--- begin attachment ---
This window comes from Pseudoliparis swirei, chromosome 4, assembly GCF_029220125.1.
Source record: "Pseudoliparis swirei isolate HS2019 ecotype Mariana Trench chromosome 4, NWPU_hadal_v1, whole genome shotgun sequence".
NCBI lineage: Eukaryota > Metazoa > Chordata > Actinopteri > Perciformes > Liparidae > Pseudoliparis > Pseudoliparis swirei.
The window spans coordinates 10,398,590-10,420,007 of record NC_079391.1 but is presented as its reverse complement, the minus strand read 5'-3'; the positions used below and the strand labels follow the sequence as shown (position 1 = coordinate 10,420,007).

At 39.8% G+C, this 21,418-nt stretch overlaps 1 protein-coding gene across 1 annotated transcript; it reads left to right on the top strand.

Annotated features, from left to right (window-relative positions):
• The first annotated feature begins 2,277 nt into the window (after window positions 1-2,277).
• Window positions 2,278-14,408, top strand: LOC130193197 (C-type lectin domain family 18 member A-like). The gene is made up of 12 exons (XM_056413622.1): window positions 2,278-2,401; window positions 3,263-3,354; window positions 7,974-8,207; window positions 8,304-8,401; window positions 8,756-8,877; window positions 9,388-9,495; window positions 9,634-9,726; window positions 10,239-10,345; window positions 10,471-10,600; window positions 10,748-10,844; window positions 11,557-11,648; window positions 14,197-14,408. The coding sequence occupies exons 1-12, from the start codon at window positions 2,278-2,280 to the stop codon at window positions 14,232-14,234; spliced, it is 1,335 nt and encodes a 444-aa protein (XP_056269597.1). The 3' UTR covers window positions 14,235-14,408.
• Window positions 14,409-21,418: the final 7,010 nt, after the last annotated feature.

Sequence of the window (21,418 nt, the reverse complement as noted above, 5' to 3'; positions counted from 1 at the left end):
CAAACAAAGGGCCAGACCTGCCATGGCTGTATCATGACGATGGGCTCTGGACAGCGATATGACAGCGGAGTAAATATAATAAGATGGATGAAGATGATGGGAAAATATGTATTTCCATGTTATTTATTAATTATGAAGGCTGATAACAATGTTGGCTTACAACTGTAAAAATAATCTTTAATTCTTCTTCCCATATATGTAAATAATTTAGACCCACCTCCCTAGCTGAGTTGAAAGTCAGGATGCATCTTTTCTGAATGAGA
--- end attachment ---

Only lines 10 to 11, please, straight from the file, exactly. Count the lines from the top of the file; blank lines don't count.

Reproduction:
Sequence of the window (21,418 nt, the reverse complement as noted above, 5' to 3'; positions counted from 1 at the left end):
CAAACAAAGGGCCAGACCTGCCATGGCTGTATCATGACGATGGGCTCTGGACAGCGATATGACAGCGGAGTAAATATAATAAGATGGATGAAGATGATGGGAAAATATGTATTTCCATGTTATTTATTAATTATGAAGGCTGATAACAATGTTGGCTTACAACTGTAAAAATAATCTTTAATTCTTCTTCCCATATATGTAAATAATTTAGACCCACCTCCCTAGCTGAGTTGAAAGTCAGGATGCATCTTTTCTGAATGAGA